Sunday, March 06, 2005
Rounding Third (Cleveland Play House)
‘ROUNDING THIRD’ examines what's important in life through "guyspeak"
What’s the purpose of Little League baseball? Is the goal to win or to teach sportsmanship? Is it a game for the kids who play it or for the egos of the men who coach it? On the surface, these may be conceived as the queries that playwright Richard Dresser had in mind when writing ‘ROUNDING THIRD,’ now on stage at the Cleveland Play House.
The play premiered in Fall 2002 at Northlight Theatre in Skokie, IL. It then moved off Broadway where it ran for 24 previews and 72 regular performances.
In ‘ROUNDING THIRD’, Michael and Don are two sides of the same Little League coaching coin. They disagree about everything from the rules of the game to the rules of fatherhood to the rules of when to change socks. Don is a beat-‘em-at-all-costs kind of guy who is a veteran of many little league campaigns. Michael is a loner, unschooled in the game of baseball, who has a hidden-agenda behind why he volunteers to coach. Don's son, the star pitcher, is his perceived future, while Michael's son is someone with whom he wants to bond. The two men square off in a battle of differing philosophies, and the team is the inadvertent beneficiary of their confrontations.
The play was supposedly inspired when the author’s son Sam came home from Little League practice and announced that his coaches had provided the team with a new strategy for the upcoming play-offs. When one of the slower kids on the team got on base, he’d receive a signal which meant that upon reaching the next base, he should slide and pretend to be injured. That way, the coaches could take him out of the game and replace him with a faster runner. When Sam said, “Coach, isn’t that cheating?” the coach replied, “No, Sam, that’s called strategy.” This started Dresser down a path that first favored the thinking of Michael and later to embrace that of Don, and finally to a compromise. It’s the compromise with which the play concludes.
Besides the literal view, the play can be looked at at a different level. To do that you have to understand “guyspeak.” As linguists have ascertained, guys don't often talk about their feelings, at least not directly. They come at things sideways, with lots of euphemisms. So, if you listen between the lines of ‘ROUNDING THIRD’ you’ll hear what the characters are really saying to each other. They are talking about loyalty, meaning, and even love. These are repeated themes of ‘ROUNDING THIRD,’ assuming you understand “guyspeak.”
The Cleveland Play House production is directed by Jane Page, a woman. It may account for why there are times in the play when there is a feeling of “disconnect” to the interactions. They are paced and presented like women might speak, not guys. This is not to say Page’s direction is way off, but this play might have been better served by a male director who understood the communicative nuances.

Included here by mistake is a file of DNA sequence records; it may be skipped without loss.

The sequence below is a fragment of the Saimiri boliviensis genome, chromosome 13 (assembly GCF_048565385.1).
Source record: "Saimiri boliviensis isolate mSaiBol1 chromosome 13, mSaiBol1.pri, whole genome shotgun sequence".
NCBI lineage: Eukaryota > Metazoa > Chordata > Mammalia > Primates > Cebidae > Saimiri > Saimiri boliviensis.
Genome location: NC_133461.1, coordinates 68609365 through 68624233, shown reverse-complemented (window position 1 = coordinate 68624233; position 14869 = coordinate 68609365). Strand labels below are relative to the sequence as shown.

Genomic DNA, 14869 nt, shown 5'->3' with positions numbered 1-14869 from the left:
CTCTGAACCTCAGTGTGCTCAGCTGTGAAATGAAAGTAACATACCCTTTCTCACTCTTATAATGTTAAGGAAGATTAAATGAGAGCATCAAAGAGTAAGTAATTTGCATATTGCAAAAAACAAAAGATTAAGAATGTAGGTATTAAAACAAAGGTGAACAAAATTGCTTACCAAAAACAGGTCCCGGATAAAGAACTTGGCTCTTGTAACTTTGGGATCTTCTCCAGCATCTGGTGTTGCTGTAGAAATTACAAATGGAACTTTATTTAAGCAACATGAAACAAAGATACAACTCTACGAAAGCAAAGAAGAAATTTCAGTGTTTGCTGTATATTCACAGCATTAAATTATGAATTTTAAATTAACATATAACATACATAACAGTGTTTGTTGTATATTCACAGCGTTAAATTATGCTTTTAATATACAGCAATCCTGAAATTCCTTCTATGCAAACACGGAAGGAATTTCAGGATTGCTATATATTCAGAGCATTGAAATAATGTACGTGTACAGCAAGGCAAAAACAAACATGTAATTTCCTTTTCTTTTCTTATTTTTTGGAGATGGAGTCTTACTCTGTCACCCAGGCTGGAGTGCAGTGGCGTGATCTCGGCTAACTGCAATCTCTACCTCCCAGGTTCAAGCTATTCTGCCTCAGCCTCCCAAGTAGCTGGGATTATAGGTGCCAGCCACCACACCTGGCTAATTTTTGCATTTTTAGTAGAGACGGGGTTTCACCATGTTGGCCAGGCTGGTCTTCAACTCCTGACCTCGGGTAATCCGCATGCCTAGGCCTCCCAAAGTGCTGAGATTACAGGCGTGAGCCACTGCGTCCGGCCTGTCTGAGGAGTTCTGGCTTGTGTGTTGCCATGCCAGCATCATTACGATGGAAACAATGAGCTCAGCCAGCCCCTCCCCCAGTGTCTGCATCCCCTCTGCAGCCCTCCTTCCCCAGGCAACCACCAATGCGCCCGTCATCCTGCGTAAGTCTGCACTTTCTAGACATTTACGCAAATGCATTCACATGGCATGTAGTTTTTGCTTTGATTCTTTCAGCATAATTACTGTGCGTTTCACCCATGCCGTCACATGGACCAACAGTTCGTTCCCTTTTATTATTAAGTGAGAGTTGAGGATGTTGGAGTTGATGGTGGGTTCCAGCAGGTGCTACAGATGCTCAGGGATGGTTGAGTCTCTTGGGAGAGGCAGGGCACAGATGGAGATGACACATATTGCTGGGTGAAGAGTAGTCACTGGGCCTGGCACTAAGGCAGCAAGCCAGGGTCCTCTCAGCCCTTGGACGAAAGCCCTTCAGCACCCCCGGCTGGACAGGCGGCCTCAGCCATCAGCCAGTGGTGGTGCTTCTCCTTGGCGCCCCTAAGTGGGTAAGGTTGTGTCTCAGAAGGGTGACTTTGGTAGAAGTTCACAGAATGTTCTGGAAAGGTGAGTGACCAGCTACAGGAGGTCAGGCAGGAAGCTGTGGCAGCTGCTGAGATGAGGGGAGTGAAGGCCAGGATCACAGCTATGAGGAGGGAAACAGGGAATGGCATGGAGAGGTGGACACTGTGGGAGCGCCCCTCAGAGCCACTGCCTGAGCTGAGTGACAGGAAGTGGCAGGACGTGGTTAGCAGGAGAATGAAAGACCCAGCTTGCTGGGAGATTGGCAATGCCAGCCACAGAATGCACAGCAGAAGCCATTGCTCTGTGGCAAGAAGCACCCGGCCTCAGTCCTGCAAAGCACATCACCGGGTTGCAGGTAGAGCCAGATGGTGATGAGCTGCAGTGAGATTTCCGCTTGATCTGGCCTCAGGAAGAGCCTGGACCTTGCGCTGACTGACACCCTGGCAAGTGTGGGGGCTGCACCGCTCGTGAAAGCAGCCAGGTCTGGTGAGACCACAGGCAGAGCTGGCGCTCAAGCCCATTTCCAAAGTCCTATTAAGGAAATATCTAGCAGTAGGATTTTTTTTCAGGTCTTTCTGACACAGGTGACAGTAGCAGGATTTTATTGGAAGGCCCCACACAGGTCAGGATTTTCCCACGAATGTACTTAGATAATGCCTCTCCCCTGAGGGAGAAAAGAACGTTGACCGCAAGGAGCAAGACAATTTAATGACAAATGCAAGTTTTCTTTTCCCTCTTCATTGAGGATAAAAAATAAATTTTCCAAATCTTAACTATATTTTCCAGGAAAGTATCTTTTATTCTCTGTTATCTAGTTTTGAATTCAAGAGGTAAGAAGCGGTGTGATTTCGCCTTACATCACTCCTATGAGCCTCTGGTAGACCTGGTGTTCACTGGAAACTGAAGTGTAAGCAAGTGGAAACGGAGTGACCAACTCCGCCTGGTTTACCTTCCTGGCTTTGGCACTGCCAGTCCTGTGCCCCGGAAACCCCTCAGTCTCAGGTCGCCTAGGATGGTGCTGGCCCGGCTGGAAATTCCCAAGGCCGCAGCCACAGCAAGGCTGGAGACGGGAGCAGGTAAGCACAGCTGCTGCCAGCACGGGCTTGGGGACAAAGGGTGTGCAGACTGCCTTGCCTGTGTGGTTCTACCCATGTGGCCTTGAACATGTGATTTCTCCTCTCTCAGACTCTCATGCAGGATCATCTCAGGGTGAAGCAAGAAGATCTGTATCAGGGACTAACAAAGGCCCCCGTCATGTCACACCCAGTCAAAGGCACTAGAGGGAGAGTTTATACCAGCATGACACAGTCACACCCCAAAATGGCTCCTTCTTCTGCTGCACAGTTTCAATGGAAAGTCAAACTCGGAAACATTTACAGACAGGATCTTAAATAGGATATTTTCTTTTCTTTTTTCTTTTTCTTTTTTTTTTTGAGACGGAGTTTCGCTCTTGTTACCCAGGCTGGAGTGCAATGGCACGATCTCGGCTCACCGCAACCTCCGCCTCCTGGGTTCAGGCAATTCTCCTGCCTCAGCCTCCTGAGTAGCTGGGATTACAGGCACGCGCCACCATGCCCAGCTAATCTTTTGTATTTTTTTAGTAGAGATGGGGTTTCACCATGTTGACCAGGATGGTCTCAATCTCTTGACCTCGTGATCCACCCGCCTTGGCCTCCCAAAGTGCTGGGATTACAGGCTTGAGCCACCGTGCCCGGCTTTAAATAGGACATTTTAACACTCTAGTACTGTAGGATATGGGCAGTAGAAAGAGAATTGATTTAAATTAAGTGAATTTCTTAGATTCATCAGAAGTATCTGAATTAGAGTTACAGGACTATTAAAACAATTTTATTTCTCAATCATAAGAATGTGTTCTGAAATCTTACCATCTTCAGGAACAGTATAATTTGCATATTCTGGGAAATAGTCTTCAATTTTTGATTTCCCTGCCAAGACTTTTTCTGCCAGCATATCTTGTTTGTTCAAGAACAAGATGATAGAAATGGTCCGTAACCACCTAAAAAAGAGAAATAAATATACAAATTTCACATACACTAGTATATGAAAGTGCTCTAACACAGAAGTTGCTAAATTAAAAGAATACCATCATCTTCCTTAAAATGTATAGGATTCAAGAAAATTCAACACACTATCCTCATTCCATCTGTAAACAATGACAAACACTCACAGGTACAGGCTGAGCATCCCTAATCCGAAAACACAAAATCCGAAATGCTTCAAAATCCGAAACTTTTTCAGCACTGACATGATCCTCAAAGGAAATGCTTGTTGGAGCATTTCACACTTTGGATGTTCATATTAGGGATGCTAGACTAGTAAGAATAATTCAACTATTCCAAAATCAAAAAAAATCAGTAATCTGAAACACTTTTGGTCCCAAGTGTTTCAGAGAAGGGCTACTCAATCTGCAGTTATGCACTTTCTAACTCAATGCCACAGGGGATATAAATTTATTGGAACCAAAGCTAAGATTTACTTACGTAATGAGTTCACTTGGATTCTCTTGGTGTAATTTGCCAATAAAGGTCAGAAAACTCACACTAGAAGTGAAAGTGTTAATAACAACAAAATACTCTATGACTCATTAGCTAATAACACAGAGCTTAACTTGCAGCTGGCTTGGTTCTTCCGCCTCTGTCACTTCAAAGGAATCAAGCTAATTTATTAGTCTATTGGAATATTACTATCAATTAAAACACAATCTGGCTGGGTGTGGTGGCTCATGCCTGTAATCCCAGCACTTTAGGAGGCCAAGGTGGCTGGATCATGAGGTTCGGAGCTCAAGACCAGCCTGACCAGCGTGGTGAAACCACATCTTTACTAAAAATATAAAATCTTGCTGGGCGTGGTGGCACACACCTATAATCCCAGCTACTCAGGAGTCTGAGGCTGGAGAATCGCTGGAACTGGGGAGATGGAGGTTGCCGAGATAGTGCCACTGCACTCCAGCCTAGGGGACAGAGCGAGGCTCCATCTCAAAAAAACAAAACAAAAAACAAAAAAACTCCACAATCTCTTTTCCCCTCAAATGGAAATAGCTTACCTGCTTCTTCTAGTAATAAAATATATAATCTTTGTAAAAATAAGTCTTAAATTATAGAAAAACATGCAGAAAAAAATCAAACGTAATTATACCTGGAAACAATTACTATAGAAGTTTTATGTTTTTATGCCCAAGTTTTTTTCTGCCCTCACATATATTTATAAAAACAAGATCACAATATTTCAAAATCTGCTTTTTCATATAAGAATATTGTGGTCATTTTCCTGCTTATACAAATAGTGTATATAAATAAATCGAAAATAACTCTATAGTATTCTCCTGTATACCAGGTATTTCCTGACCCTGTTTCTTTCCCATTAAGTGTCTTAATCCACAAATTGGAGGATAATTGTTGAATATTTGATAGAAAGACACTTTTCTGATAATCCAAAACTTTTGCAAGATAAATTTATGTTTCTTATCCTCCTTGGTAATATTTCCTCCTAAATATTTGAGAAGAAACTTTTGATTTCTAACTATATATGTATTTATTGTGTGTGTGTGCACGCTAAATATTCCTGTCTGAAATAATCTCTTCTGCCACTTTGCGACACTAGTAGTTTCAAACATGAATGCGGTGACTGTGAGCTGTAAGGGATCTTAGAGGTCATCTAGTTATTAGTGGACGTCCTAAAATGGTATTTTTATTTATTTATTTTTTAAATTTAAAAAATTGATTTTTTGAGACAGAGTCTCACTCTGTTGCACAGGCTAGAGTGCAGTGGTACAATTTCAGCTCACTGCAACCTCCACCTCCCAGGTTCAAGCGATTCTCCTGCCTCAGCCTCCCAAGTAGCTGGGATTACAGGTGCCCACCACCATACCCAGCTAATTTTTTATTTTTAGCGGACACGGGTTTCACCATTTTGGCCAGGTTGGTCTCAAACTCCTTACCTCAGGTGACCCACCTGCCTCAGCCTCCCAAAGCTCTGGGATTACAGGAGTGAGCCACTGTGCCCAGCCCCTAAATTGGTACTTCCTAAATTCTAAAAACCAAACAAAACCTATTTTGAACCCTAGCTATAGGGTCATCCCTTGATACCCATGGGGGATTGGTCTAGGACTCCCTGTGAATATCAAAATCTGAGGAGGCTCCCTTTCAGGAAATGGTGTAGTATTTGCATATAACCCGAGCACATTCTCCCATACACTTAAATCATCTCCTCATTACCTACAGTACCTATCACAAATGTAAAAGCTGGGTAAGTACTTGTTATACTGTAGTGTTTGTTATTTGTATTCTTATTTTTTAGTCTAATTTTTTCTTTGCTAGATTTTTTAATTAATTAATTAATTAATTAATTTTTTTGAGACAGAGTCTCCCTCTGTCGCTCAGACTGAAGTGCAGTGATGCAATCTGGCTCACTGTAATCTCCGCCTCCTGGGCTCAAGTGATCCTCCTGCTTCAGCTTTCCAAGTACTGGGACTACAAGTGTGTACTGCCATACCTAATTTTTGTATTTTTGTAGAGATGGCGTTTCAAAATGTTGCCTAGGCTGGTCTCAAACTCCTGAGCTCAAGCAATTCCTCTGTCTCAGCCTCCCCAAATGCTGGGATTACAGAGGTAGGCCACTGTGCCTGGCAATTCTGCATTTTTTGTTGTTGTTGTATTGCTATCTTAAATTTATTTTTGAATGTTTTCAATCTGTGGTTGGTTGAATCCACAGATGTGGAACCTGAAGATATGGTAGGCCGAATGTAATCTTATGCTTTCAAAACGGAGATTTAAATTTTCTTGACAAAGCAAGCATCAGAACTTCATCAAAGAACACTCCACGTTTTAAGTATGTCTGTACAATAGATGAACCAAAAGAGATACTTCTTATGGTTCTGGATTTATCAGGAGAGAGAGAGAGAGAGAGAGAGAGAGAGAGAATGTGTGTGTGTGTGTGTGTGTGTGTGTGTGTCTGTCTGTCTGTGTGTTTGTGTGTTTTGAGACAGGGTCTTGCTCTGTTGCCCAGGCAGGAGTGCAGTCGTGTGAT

The CPH cast is quite good. Michael David Edwards as Michael, effectively portrays the
good-natured guy who gives inspirational speeches to the kids, telling them to enjoy themselves because winning or losing is secondary to the learning experience. Edwards, who looks like a young Mike Nichols, is totally believable in his role. There is an absolutely endearing soliloquy near the end of the play--“please God let my son catch the fly ball.” Edwards nails it for a homerun.
Tony Campisi is good, but he isn’t as quite as Neanderthal as he might be. He barks commands in a less than terrifying manner, so while the lines show a total difference between the men, Campisi’s characterization makes the differences a little shallow. This may be the fault of a woman director interpreting guyspeak. This doesn’t mean the audience should hate Don for being a villain, but we have to clearly see a beer guzzling, lightly educated, “I’m an adult but Little League baseball is my entire life,” high school hero-gone-sour guy.
Bill Clarke’s set design, complete with a real van, works nicely. James C. Swonger’s choice of music is wonderful. From the time you enter the theatre, through scene changes and even after the show, you’ll hear baseball songs that you didn’t know existed. The use of Cleveland Indian’s announcer Tom Hamilton to do the “please turn off your pagers and cell phones” announcement was a wonderful idea. Why, however, was an announcement by New York’s Mel Allen used during the show? That’s not a wise choice in Indian territory!
CAPSULE JUDGMENT: ‘ROUNDING THIRD’ is a small but insightful play. Dresser's script isn't as simplistic or formulaic as it might first appear. Most people will enjoy the goings-on because of his humor even if they don’t delve for a deep message. Go- you’ll circle the bases and have a good time.